Until next time folks! Happy hooking and keep calm and crochet on my friends xx

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Win tickets to The Spring Knitting & Stitching Show 2019

k&s spring logo_2019

EDITED: GIVEAWAY NOW CLOSED, congratulations to Heidi Bradshaw, Sharon Bowles, Candida Carvalho, Cristiana Alexandra Ferreiro do Vale,  Jackie Walter and Michelle Smith! 

Hey folks, would you like a chance to win some FREE day tickets to the Spring Knitting and Stitching Show at London Olympia? 

I’ve got FIVE pairs of tickets, most generously donated by the shows organisers, for all you lovely readers – plus they’ve also set up a nice discount on ticket prices for anyone that doesn’t win (more about that in a moment).

main creative image - spring 2019

© The Knitting and Stitching Show

If you love a good craft show, which of course I do, and you aren’t familiar with the Knitting and Stitching Show then you are really missing something. These shows are the UK’s biggest textile art, craft and design events and the Spring show will open its doors to thousands of crafters for FIVE whole days at London Olympia on Thursday 28 February until  Sunday 1 March 2019.

You may remember I went to one of the shows back in 2017 with my lovely mum  and we had a blast (you can read about that visit here). So we are going back down to the show  together again this year for more crafty fun!

mum-and-me

© keepcalmandcrochetonuk.com

Any hoo, if you want to go straight to the details on how to win tickets scroll to the bottom of this page, if you’ve got a few more minutes I just want to tell you about another couple of things that’s happening at this years Spring show…

I for one am extremely excited to see the amazing work by Italian textile artist and designer Luisa De Santi who is bringing her extraordinary knit, crochet and embroidery work to the Spring Knitting and Stitching Show. Her exhibition called Magical Crochet Spells sounds like something not to be missed out on! I’ve seen some of the photos of her work and it’s just so intriguing!  

luisa_de_santi1

© The Knitting and Stitching Show / Magical Crochet Spells by designer Luisa De Santi

Lucia creates complex and colourful 3-D modular structures that are amazing and mind-boggling, weird and wonderful all at the same time and I can’t wait to see them in the flesh! 

luisa_de_santi2

© The Knitting and Stitching Show / Magical Crochet Spells by designer Luisa De Santi

I’m also looking forward to seeing The Fashion and Textile Museum who are hosting a 50 Years of Fabulous. They are doing a showcase with a collection of garments from its forthcoming exhibition celebrating iconic British designer Zandra Rhodes’ 50th anniversary. Although I don’t sew I do admire those that can (and I LOVE The Great British Sewing Bee) so I bet that’s going to be a whole lot of  fabulous fun to see!

dame zandra rhodes. photograph by simon emmett. copyright zandra rhodes ltd

© Photograph by Simon Emmett. Copyright Zandra Rhodes Ltd

I also can’t wait to see the stunning Enchanted Wood – an elaborate scene of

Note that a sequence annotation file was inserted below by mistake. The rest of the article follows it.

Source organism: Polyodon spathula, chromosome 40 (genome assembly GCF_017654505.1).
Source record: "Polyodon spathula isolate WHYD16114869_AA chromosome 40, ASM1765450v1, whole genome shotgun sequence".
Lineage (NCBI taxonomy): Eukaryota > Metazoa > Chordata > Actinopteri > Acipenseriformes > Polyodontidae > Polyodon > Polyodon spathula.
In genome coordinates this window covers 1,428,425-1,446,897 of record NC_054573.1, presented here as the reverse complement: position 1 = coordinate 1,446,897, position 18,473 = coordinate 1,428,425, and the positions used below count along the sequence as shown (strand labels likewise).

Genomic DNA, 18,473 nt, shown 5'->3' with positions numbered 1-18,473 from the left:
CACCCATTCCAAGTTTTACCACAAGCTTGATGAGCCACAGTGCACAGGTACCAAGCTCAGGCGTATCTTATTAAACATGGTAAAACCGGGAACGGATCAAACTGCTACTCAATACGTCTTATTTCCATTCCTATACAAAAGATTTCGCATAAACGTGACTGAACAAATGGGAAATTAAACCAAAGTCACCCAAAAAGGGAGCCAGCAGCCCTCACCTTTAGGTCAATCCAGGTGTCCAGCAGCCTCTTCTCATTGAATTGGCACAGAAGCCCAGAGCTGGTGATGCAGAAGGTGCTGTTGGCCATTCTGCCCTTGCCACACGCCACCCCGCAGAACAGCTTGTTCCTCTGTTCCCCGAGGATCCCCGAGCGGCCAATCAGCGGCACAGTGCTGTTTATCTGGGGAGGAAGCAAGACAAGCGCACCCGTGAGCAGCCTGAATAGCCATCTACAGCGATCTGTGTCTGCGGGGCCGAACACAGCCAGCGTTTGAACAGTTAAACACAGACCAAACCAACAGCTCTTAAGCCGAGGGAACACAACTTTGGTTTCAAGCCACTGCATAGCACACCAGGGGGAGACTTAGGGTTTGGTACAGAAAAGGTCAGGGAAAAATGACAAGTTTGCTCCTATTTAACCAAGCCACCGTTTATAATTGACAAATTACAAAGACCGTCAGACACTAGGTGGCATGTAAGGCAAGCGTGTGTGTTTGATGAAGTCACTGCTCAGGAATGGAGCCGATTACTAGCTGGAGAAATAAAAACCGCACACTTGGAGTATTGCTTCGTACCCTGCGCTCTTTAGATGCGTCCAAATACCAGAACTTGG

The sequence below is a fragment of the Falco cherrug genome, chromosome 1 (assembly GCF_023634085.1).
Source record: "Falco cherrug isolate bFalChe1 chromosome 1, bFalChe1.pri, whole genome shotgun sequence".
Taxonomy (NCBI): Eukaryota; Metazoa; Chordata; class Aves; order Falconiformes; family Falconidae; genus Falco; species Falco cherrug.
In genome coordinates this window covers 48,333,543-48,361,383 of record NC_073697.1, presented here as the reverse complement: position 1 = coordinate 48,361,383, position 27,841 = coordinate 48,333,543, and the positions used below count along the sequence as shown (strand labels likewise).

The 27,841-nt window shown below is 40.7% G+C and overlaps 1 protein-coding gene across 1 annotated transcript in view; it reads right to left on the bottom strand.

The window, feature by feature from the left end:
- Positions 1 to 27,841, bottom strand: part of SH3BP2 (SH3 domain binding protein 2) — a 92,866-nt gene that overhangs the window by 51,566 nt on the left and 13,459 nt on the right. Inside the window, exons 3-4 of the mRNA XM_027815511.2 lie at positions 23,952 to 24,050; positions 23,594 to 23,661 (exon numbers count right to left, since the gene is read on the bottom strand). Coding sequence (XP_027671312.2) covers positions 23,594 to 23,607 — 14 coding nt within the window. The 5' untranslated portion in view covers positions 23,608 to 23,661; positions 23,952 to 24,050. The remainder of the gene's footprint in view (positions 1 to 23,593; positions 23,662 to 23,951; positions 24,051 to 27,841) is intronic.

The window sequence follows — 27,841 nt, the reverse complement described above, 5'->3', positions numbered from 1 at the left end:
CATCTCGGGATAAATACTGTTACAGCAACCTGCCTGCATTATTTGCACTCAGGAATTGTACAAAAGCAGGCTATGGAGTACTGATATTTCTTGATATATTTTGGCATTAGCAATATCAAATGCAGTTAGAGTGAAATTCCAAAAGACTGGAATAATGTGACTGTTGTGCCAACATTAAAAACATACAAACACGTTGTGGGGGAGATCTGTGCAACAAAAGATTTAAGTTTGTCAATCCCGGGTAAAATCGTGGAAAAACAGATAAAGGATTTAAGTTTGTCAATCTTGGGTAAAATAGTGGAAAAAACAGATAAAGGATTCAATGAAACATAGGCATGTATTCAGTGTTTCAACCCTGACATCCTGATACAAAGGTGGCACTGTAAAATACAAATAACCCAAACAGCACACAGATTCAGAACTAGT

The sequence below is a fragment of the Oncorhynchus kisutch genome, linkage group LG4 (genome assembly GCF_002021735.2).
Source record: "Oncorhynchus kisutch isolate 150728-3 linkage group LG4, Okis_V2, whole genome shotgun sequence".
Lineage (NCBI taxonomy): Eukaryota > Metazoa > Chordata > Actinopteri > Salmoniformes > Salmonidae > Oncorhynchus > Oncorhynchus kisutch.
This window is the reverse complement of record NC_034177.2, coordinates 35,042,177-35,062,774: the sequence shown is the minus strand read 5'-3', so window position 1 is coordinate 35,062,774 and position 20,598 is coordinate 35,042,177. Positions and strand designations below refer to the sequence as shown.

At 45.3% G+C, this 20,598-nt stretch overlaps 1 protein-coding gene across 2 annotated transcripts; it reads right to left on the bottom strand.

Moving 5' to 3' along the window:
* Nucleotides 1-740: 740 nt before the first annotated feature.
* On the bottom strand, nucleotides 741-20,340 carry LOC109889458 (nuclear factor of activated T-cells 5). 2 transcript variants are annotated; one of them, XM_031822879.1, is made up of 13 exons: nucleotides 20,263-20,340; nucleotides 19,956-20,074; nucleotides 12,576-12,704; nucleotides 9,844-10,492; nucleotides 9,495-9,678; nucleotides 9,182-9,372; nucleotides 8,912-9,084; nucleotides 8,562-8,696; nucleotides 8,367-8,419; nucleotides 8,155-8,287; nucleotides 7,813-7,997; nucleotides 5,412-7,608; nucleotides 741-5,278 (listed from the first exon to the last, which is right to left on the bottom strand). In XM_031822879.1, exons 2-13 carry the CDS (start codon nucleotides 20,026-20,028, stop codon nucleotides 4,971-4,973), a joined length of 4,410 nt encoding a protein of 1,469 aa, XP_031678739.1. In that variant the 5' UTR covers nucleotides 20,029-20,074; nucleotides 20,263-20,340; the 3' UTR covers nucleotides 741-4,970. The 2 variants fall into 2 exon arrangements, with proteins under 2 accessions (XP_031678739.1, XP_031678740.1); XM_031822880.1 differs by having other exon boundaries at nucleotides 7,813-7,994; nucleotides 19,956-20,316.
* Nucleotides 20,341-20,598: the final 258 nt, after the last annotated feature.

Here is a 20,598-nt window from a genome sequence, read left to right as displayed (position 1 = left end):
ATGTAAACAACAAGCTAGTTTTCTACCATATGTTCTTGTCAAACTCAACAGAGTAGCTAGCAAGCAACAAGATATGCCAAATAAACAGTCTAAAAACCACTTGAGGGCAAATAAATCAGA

knitted and crocheted magical creatures created by the Louise Hamilton Knit and Yarn Group and Norfolk Knitters and Stitchers. It looks so amazing doesn’t it!

enchanted-wood

© The Knitting and Stitching Show / Enchanted Wood

Ooo the more I’m writing about it, the more excited I’m getting! As well as all these exhibits there’s going to be over 150 exhibitors selling specialist craft supplies (including yummy yarn that needs to come home with me), and there’s going to be hundreds of workshops and demonstrations too. I’m still looking at the full workshop list deciding what to do as there are so many I just want to do!

Dying Fabric.jpg

© The Knitting and Stitching Show

Spend a day re-stocking your yarn stash, learning to knit, mastering the art of tailoring and just so much more. There has never been a better excuse to go to a show – it’s been designed for us to enjoy to the max!

Right enough enthusing from me, I think you get that I’m quite excited about going, let’s get on to how YOU can win tickets to the show…

Giveaway

I’ve got FIVE pairs of tickets to giveaway and the tickets are for redeemable any day except Saturday 2nd March. These tickets are only for the Spring Knitting and Stitching show at the Olympia London which runs from 28th February until 3rd March 2018.

All you need to do to enter the giveaway is to leave a comment on the bottom of this blog post about why you’d like to go to the show.  The competition closes on Thursday January 31st 2019 at 7pm (GMT) with the winners being announced later that evening here on the blog. Good Luck Everyone!

knitting&stitching18_workshops-028

© The Knitting and Stitching Show

Special Discount

But if you want your ticket’s RIGHT NOW I’ve also got a special discount for you! Just quote KCACO19 and get £2 off any advance adult ticket or £1 off any advance concessionary ticket.  This means that tickets will be £12 instead of £14/£13 (please not there is a £1.75 fulfilment fee per transaction).